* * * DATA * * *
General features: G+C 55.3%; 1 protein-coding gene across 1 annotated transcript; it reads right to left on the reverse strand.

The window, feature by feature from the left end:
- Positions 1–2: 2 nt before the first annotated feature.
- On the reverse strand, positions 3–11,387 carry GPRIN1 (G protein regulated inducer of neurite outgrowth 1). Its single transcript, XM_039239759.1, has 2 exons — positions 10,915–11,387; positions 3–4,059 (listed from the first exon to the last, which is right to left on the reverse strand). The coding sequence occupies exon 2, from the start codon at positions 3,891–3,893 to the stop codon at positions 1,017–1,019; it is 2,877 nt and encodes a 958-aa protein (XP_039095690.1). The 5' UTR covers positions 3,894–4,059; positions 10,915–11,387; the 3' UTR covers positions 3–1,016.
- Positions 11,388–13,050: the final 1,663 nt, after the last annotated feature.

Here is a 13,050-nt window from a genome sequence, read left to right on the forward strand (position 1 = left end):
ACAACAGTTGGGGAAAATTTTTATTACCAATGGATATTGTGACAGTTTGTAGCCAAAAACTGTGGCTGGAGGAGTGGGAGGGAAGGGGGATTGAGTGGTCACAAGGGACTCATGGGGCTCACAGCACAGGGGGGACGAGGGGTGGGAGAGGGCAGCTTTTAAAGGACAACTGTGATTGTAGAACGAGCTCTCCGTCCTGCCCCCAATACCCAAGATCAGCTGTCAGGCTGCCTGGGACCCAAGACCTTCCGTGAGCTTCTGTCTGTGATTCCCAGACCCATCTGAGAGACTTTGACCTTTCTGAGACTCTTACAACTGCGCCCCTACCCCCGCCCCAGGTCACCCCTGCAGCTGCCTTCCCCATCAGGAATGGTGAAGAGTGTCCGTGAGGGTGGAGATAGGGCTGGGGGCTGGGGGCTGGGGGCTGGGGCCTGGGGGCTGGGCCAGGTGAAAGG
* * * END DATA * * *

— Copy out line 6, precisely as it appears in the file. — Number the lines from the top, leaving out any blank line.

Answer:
Here is a 13,050-nt window from a genome sequence, read left to right on the forward strand (position 1 = left end):